Community leaders told city council members Wednesday night that neighborhood cameras were making a huge difference while neighbors said that they were not making the impact they had hoped for.
The Columbus city council has yet to approve the money, but the intersections of Fairwood and Livingston avenues, East Main Street and Champion Avenue, Kent Street and Seymour Avenue as well as South 22nd Street and East Rich Street are slated to get cameras, 10TV's Jason Frazer reported.
Connie Boykin said that the cameras have not deterred criminal activity, but moved it.
"Since they know that the cameras are there now, they're pushing further east," Boykin said.
Boikin said that criminals are targeting neighborhoods that do not have cameras.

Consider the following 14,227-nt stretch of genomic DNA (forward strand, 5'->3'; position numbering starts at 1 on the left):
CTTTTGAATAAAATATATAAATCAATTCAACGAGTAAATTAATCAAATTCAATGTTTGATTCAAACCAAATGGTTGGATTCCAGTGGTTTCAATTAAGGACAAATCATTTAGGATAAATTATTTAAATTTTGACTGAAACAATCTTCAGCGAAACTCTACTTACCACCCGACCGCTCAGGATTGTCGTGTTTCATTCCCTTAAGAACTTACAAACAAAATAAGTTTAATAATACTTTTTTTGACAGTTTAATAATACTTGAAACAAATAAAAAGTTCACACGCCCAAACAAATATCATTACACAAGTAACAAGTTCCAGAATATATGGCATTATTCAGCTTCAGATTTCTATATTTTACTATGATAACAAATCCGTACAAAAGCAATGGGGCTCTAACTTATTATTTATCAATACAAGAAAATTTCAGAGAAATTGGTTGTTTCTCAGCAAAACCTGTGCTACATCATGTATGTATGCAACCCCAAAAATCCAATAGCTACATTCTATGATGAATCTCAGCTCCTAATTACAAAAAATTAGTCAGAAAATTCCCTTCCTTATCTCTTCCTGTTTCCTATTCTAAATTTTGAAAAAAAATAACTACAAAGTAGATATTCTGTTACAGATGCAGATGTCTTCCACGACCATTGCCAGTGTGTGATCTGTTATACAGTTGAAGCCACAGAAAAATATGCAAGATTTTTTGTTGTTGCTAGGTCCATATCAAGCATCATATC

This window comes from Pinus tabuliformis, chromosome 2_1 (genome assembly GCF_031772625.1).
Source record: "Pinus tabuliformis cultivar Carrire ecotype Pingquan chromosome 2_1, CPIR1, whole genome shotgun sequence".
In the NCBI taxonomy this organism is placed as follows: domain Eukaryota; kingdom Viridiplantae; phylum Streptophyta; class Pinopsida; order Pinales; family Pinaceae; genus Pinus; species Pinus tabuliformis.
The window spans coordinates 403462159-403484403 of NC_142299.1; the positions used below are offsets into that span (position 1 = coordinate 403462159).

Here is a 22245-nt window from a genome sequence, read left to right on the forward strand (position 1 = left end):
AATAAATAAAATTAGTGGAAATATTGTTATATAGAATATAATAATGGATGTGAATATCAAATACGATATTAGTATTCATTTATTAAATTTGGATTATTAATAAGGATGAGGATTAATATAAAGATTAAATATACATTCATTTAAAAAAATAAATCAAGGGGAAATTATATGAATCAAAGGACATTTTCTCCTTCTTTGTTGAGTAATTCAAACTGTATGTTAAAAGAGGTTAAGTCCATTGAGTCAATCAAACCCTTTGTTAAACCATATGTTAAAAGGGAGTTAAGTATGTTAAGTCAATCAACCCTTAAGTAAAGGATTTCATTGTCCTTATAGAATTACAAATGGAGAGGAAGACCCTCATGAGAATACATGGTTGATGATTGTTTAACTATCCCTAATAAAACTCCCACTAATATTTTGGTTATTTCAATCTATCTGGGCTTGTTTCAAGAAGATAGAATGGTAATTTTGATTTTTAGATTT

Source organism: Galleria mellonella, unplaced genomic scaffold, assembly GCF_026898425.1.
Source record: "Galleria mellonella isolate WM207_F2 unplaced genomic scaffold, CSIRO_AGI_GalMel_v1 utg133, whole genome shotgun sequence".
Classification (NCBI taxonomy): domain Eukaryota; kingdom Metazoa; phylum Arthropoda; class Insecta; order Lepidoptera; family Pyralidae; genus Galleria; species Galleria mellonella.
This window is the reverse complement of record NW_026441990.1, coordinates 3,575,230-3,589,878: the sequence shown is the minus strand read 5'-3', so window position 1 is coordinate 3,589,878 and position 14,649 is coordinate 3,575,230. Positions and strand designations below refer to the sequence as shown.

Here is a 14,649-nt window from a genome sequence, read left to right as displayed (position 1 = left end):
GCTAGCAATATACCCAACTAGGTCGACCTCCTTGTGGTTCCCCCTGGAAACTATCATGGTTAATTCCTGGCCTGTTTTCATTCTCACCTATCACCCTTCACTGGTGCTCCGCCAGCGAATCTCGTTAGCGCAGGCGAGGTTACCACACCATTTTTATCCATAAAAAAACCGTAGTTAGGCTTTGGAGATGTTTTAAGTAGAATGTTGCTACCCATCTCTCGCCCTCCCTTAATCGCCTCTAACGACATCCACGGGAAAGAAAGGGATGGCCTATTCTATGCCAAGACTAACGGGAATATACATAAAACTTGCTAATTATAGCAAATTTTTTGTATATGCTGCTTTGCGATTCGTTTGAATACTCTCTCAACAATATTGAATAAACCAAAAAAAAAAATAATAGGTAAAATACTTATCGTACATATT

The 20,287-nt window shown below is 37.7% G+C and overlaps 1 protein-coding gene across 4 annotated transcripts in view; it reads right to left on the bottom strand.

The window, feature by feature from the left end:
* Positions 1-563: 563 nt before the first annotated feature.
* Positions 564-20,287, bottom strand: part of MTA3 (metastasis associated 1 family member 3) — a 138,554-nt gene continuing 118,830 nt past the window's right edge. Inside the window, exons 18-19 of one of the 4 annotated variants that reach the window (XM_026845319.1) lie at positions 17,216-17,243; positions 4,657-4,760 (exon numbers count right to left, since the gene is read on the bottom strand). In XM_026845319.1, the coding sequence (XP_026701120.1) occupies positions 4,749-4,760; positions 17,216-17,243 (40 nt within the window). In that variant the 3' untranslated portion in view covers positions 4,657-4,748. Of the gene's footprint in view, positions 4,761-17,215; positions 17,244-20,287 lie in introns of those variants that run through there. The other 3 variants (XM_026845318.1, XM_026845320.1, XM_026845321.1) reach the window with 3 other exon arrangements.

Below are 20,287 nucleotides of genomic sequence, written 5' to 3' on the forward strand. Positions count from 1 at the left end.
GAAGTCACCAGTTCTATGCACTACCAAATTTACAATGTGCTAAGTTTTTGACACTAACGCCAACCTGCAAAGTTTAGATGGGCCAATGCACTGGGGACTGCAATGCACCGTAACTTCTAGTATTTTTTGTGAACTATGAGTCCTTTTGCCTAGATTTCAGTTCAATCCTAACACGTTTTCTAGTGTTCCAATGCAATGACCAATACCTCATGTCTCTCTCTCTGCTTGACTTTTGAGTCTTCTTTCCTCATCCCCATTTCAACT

"We don't have them yet," Boykin said. "What we're trying to do is get them."
Joyce Hughes said that she worries if the cameras would do enough.
"The tape may not be as clear," Hughes said. "They may not have focused the camera in a direction."
City officials said that the cameras are not a cure-all.
"It's not a silver bullet," councilmember Michelle Mills said. "We need to continue to energize folks around to be diligent and look at what's going around them."
Currently, the city can only afford to monitor the camera feeds full time four days a week. Mayor Michael Coleman has proposed spending an additional $2 million to expand the camera program.
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